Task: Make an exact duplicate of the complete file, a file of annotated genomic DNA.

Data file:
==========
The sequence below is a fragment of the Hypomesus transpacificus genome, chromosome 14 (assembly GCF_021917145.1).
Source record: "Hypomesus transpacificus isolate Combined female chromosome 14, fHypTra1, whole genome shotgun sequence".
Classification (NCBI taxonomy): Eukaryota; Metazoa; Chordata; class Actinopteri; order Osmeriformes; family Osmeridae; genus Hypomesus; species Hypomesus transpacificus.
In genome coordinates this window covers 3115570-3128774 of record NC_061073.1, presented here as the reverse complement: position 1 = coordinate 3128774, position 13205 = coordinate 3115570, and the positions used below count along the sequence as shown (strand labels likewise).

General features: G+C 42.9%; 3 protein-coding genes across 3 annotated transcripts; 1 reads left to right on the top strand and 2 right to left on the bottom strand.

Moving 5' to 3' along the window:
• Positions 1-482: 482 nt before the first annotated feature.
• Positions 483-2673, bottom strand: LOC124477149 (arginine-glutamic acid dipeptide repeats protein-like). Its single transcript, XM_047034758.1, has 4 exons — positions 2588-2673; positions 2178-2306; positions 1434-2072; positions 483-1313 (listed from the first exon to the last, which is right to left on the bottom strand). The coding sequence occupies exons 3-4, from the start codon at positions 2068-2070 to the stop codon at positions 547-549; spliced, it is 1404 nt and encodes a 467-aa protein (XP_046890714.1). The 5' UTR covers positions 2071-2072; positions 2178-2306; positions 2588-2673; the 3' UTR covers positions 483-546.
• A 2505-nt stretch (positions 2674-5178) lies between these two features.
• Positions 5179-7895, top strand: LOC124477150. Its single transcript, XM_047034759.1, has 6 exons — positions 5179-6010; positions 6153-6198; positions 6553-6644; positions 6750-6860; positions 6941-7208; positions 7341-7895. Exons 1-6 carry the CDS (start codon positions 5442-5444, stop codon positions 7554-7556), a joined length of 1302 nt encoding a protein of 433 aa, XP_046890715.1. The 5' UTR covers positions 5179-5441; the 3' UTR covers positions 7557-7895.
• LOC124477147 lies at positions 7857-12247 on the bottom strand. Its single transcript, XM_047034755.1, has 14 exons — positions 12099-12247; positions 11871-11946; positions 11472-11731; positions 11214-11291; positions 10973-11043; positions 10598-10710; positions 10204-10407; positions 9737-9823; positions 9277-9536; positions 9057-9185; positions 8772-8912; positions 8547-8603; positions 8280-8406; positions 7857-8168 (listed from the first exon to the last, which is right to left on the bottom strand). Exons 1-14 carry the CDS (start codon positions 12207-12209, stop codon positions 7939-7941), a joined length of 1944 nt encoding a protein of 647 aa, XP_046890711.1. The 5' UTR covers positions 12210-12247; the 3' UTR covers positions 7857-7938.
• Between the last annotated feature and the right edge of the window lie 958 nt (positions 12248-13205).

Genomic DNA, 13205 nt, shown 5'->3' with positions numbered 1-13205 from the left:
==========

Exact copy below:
The sequence below is a fragment of the Hypomesus transpacificus genome, chromosome 14 (assembly GCF_021917145.1).
Source record: "Hypomesus transpacificus isolate Combined female chromosome 14, fHypTra1, whole genome shotgun sequence".
Classification (NCBI taxonomy): Eukaryota; Metazoa; Chordata; class Actinopteri; order Osmeriformes; family Osmeridae; genus Hypomesus; species Hypomesus transpacificus.
In genome coordinates this window covers 3115570-3128774 of record NC_061073.1, presented here as the reverse complement: position 1 = coordinate 3128774, position 13205 = coordinate 3115570, and the positions used below count along the sequence as shown (strand labels likewise).

General features: G+C 42.9%; 3 protein-coding genes across 3 annotated transcripts; 1 reads left to right on the top strand and 2 right to left on the bottom strand.

Moving 5' to 3' along the window:
• Positions 1-482: 482 nt before the first annotated feature.
• Positions 483-2673, bottom strand: LOC124477149 (arginine-glutamic acid dipeptide repeats protein-like). Its single transcript, XM_047034758.1, has 4 exons — positions 2588-2673; positions 2178-2306; positions 1434-2072; positions 483-1313 (listed from the first exon to the last, which is right to left on the bottom strand). The coding sequence occupies exons 3-4, from the start codon at positions 2068-2070 to the stop codon at positions 547-549; spliced, it is 1404 nt and encodes a 467-aa protein (XP_046890714.1). The 5' UTR covers positions 2071-2072; positions 2178-2306; positions 2588-2673; the 3' UTR covers positions 483-546.
• A 2505-nt stretch (positions 2674-5178) lies between these two features.
• Positions 5179-7895, top strand: LOC124477150. Its single transcript, XM_047034759.1, has 6 exons — positions 5179-6010; positions 6153-6198; positions 6553-6644; positions 6750-6860; positions 6941-7208; positions 7341-7895. Exons 1-6 carry the CDS (start codon positions 5442-5444, stop codon positions 7554-7556), a joined length of 1302 nt encoding a protein of 433 aa, XP_046890715.1. The 5' UTR covers positions 5179-5441; the 3' UTR covers positions 7557-7895.
• LOC124477147 lies at positions 7857-12247 on the bottom strand. Its single transcript, XM_047034755.1, has 14 exons — positions 12099-12247; positions 11871-11946; positions 11472-11731; positions 11214-11291; positions 10973-11043; positions 10598-10710; positions 10204-10407; positions 9737-9823; positions 9277-9536; positions 9057-9185; positions 8772-8912; positions 8547-8603; positions 8280-8406; positions 7857-8168 (listed from the first exon to the last, which is right to left on the bottom strand). Exons 1-14 carry the CDS (start codon positions 12207-12209, stop codon positions 7939-7941), a joined length of 1944 nt encoding a protein of 647 aa, XP_046890711.1. The 5' UTR covers positions 12210-12247; the 3' UTR covers positions 7857-7938.
• Between the last annotated feature and the right edge of the window lie 958 nt (positions 12248-13205).

Genomic DNA, 13205 nt, shown 5'->3' with positions numbered 1-13205 from the left: